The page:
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As the New Year approaches, so does time for celebrations and
fireworks. Fireworks are a celebratory gesture, but many people
don't realize the implications they may have on animals.
According to Dr. Audrey Cook, clinical associate professor at
the Texas A&M College of Veterinary Medicine & Biomedical
Sciences (CVM), most pets are startled by fireworks and experience
some degree of anxiety because of the unfamiliar loud noises and
flashes of light they portray.
Aside from anxiety and fear, some pets can experience physical
pains from firework encounters.
"A direct injury from a firework is unlikely, but could happen,"
explains Cook. "In fact, the most common problems we see reflect
the pet's desperate efforts to escape from perceived danger. Cats
may hide and run away and be injured in the process. Dogs may also
hurt themselves trying to get away from the noise."
"Any injured pet should be examined by a veterinarian," notes
Cook. "Particularly worrying injuries would include anything on the
face, mouth, or eyes. Bleeding wounds or burns should be loosely
covered by a clean napkin to reduce further damage or infection
before medical help is provided."
Cook recommends approaching an injured pet with care as it can
sometimes bite due to fear and pain. The best thing to do is to
move slowly and gently wrap the injured pet in a blanket to provide
some reassurance and to reduce the risk of biting.
If your pet experiences anxiety from fireworks the best strategy
is to simply act normal, because if you change your behavior your
pet will notice. This will only reinforce its fears as your body
language and behavior can tell your pet a lot.
"Easing their fears is difficult, and sometimes we actually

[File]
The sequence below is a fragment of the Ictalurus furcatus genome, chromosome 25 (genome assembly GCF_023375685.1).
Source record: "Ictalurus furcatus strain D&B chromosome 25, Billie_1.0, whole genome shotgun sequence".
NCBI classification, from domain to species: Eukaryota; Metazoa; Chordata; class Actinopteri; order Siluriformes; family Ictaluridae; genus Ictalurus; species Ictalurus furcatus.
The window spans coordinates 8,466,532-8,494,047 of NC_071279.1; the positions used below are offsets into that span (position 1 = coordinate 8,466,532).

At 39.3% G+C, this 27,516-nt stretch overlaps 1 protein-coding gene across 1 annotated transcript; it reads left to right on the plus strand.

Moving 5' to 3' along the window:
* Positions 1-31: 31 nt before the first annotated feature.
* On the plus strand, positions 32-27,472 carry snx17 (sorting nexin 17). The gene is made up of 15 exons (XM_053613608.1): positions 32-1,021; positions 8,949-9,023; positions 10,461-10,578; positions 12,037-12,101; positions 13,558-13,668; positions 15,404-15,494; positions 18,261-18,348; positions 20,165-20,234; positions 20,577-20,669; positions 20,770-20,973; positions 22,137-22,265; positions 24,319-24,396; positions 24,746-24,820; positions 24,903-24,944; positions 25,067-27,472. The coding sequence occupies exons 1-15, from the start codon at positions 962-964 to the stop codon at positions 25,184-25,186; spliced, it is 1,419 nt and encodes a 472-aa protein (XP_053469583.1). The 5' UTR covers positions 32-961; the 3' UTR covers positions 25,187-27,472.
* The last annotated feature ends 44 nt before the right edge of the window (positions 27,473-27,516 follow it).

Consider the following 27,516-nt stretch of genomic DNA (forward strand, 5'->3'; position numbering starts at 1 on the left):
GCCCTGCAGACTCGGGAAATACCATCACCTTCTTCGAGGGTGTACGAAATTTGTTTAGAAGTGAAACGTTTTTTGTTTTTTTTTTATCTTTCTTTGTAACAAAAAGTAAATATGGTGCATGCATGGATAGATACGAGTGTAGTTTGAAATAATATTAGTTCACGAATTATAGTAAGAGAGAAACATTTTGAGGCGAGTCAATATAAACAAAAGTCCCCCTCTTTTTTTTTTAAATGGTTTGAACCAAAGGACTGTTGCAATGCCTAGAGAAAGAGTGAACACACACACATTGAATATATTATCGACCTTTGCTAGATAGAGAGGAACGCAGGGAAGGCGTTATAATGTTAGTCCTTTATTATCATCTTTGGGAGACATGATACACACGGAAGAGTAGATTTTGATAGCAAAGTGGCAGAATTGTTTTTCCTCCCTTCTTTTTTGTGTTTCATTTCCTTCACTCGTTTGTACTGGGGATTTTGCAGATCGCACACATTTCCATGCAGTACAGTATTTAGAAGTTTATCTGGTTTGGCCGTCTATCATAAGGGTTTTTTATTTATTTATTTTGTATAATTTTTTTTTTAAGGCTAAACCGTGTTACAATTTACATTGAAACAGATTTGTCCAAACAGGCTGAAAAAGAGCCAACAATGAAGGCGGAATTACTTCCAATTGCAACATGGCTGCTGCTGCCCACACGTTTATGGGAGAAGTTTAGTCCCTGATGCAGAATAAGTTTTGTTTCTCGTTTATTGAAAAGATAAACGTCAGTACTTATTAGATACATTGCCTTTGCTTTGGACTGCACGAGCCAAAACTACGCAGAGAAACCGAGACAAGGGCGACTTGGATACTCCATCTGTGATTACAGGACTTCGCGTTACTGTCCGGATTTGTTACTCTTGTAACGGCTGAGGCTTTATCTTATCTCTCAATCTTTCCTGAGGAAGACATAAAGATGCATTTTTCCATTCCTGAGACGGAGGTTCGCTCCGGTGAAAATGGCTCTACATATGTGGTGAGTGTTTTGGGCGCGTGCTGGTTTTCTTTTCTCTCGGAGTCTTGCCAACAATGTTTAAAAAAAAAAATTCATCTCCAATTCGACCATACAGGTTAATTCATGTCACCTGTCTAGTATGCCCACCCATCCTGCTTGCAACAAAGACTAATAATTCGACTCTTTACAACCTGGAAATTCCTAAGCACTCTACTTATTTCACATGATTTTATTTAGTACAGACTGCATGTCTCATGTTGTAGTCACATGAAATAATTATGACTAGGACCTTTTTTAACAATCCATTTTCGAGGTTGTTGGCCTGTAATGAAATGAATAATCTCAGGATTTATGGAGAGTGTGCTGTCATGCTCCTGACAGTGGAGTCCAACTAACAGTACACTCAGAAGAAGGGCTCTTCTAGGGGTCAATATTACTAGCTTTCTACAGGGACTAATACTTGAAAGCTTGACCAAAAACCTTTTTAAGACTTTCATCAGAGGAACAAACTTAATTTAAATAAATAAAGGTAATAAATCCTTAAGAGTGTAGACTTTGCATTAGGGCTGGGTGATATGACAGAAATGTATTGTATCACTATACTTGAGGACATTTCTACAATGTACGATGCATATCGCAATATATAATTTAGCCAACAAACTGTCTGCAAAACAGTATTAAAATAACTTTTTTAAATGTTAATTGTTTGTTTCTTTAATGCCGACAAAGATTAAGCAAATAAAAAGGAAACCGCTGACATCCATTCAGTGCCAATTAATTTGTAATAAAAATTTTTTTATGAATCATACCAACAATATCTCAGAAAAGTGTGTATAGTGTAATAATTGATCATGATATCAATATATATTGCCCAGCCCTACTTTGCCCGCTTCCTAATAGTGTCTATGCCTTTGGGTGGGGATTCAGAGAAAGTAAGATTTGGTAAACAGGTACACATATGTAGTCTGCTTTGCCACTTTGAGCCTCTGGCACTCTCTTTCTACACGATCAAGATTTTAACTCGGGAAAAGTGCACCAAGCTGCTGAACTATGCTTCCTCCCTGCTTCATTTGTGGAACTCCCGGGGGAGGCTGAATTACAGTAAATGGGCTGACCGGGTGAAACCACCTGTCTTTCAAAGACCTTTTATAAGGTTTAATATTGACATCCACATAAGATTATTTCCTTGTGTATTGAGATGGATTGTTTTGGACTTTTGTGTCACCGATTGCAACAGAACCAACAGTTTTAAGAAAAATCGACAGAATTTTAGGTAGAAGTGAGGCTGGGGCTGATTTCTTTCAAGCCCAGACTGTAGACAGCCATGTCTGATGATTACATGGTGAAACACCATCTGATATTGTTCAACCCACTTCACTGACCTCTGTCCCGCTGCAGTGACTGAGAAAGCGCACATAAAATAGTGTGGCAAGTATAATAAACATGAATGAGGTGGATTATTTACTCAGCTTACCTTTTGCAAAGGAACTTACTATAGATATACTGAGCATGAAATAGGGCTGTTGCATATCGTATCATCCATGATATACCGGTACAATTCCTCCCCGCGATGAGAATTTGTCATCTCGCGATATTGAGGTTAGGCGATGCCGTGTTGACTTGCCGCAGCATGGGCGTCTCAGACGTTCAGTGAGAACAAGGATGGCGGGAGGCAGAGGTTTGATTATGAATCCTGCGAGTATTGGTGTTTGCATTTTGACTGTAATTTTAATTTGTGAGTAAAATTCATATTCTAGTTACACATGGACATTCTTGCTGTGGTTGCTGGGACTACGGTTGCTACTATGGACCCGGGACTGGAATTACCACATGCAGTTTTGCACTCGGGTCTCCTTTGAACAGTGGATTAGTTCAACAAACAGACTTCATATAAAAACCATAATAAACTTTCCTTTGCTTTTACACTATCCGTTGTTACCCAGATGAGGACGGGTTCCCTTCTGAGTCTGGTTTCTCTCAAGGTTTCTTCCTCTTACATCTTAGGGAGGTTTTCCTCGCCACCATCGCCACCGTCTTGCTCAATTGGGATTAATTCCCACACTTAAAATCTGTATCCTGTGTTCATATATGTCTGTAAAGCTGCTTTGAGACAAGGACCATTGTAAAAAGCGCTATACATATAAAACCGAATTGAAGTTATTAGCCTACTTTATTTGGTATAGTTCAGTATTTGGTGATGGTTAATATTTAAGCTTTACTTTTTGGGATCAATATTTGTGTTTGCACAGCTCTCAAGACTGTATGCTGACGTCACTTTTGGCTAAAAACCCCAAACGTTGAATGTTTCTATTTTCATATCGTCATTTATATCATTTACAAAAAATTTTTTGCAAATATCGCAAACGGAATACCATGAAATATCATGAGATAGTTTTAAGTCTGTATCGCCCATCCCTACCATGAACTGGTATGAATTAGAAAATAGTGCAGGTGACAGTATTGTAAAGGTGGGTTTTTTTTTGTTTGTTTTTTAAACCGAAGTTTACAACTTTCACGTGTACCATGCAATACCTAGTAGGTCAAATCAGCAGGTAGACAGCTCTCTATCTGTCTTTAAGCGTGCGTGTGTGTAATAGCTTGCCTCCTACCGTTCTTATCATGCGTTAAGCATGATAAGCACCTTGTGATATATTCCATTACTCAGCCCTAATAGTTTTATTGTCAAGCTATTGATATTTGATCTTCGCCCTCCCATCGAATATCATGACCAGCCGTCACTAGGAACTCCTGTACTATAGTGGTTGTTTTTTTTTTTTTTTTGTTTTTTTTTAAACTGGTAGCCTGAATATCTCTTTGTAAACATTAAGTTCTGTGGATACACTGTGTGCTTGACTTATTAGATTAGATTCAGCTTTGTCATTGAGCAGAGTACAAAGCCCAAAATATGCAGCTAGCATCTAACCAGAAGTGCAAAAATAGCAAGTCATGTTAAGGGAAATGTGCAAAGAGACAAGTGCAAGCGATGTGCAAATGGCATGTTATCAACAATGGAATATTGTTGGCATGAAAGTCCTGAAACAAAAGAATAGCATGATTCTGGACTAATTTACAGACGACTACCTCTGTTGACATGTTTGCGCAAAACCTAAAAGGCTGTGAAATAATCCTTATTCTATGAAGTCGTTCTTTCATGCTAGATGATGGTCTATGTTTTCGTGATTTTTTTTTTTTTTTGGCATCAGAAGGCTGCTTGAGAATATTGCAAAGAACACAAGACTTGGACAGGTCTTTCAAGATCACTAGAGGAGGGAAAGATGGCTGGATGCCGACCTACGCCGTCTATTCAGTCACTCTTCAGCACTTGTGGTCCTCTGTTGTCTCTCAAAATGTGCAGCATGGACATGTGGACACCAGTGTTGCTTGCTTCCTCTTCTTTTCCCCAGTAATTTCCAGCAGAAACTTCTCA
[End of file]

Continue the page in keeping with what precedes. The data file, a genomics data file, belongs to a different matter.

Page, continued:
increase anxiety when we try to reassure a frightened dog or cat,"
said Cook. "Our reaction tells them that fear is appropriate and we
can actually heighten their response if we make a big
According to Cook desensitization - meaning getting your pet
used to fireworks - is not a very effective approach.
"It is very hard to desensitize a dog or cat to the noise of
fireworks, as these are distinct and rarely encountered," notes
Cook. "It is probably more effective to protect your pet from the
noise or train it to focus on you when any loud noises
"The best strategies include trying to block out the noise with
loud music on the television, or providing a distraction like a
favorite toy," notes Cook. "If you behave as though nothing is
wrong and instead engage your pet in a game or training exercise,
it may deduce that there is no cause for anxiety."
In case of a severe phobia, your veterinarian may prescribe an
anti-anxiety medication or sedative for your pet. However, it
should only be used if there is no other way to calm your pet down
during these times. It is also wise to give the medication about
one hour before the fireworks are expected; waiting to give the
pill when the animal is anxious may limit its effect.
The best way to avoid any anxiety from fireworks is to keep your
pets inside or on a leash away and distracted from the sights and
sounds of New Year's Eve. Any place where they most feel safe is
preferable for your pets.
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